I remember the last time I felt at complete peace: I was driving home at night with the windows down. A good song was playing on the radio. Some things had happened that day—although I don’t remember if they were good or bad—but none of that mattered in that moment.
I was feeling good. I was happy. Content. Relaxed. And then I started to think about how this moment, and all its good feelings, would end. I would get home, eat dinner, fall asleep, and wake up to a new day with a whole new set of experiences.
Would they be good? Bad? What about other possibilities? I mean, I could die at any moment. What if I died tomorrow? If I did, then these experiences I am having, good or bad, will end.
At this point, I was no longer feeling content and at peace. I was sad. My thoughts about life and the meaning I attached to it had driven me into thinking about how it will all inevitably end.
And then I realized that what I have—experience itself—is the most precious thing anyone could ever have. The fact that I can take in the world around me and form ideas, opinions, and judgements about it and interact with it, which in turn impacts other people, is incredible.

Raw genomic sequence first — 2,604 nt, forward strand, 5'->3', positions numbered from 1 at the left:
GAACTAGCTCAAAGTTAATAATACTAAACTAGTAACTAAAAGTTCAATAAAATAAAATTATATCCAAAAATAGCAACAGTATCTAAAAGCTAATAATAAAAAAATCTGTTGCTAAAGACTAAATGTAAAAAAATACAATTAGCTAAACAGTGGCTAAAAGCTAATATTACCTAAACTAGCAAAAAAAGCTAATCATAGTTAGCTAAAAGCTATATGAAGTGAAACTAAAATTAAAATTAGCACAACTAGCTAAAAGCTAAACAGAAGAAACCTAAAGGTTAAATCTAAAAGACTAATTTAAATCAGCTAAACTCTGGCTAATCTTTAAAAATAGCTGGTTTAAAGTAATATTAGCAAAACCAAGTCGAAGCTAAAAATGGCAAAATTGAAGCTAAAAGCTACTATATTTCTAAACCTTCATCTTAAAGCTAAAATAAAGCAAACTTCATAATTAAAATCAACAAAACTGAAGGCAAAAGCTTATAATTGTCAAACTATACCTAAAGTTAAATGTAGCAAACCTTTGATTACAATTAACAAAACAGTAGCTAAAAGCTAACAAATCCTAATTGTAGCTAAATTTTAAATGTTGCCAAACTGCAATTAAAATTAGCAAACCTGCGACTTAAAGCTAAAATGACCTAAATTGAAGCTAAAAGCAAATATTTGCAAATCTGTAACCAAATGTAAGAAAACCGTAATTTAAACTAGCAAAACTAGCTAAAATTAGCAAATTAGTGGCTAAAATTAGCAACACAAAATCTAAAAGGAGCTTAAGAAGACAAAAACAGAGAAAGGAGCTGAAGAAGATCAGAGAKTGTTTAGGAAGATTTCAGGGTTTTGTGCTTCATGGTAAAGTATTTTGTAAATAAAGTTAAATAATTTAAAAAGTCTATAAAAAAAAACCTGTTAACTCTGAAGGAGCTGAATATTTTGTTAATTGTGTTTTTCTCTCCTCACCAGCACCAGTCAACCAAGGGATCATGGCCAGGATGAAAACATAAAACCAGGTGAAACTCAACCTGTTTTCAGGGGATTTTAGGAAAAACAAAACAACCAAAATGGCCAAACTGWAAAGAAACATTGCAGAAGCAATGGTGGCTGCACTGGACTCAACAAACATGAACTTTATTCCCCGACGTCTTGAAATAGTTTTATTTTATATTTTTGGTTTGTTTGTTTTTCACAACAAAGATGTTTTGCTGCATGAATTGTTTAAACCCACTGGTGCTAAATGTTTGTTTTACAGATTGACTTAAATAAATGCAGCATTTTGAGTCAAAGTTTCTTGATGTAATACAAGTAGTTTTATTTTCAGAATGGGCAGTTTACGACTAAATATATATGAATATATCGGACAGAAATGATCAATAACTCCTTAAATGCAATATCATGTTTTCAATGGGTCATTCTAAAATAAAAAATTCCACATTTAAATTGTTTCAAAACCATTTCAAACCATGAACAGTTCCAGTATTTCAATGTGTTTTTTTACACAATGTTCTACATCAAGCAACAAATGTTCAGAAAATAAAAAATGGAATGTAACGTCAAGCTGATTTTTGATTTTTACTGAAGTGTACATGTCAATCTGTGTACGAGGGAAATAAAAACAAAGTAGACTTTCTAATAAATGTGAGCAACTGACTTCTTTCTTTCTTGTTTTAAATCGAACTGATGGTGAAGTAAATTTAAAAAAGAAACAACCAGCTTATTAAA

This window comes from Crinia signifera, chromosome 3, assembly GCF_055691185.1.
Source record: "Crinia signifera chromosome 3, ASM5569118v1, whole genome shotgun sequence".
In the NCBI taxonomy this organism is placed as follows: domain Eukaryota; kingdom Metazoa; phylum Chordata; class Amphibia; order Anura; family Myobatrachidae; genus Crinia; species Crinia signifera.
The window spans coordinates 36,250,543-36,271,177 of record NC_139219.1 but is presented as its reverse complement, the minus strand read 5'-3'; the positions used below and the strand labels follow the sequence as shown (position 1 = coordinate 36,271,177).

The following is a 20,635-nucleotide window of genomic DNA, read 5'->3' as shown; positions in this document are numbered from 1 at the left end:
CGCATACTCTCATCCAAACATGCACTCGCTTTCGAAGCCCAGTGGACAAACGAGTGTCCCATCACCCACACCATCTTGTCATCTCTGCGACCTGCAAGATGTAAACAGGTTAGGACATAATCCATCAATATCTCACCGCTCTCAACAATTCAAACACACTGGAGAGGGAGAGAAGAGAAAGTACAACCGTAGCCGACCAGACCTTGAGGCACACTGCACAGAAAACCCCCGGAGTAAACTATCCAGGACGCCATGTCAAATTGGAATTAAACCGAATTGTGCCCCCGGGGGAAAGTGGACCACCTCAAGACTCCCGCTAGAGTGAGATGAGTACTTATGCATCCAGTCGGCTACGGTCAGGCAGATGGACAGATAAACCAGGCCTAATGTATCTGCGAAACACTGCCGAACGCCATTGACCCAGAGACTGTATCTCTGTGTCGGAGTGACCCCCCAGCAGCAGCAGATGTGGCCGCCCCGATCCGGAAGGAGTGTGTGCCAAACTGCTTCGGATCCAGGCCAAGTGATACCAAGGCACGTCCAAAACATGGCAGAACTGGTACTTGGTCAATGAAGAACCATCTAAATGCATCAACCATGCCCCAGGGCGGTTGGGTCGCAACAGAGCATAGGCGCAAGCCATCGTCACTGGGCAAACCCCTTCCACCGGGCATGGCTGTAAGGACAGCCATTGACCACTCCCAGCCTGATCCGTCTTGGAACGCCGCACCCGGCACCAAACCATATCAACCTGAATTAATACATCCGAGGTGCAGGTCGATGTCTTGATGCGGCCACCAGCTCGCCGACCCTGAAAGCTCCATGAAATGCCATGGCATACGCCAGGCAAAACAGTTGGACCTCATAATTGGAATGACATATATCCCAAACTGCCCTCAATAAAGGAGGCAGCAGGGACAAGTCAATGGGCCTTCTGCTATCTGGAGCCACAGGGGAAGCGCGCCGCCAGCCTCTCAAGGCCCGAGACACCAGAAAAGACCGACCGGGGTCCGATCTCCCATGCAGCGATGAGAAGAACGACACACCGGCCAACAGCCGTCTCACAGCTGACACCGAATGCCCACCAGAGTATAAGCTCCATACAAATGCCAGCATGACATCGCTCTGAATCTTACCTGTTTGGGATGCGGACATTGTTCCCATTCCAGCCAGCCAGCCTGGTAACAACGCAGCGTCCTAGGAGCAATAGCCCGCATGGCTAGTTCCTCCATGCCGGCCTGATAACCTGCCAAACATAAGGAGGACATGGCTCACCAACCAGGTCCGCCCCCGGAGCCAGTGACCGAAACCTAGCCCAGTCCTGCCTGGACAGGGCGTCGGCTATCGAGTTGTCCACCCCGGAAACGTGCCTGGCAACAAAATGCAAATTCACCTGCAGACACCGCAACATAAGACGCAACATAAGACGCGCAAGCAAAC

Most of what I do today won’t matter tomorrow. The projects I complete at work won’t matter in a few months. Years from now, I will likely not remember a single thing I have done today. A century from now pretty much all of us will be dead and forgotten. The Earth will eventually be torn apart and the heat death of the universe will occur.
Those are the facts. And yet, sitting in my car with the radio blaring and the wind blowing past my face, this line of fresh thoughts didn’t phase me. It gave me peace. I can be sad that I will die someday, and being able to experience that feeling is part of something much bigger than myself or my fleeting moment in time.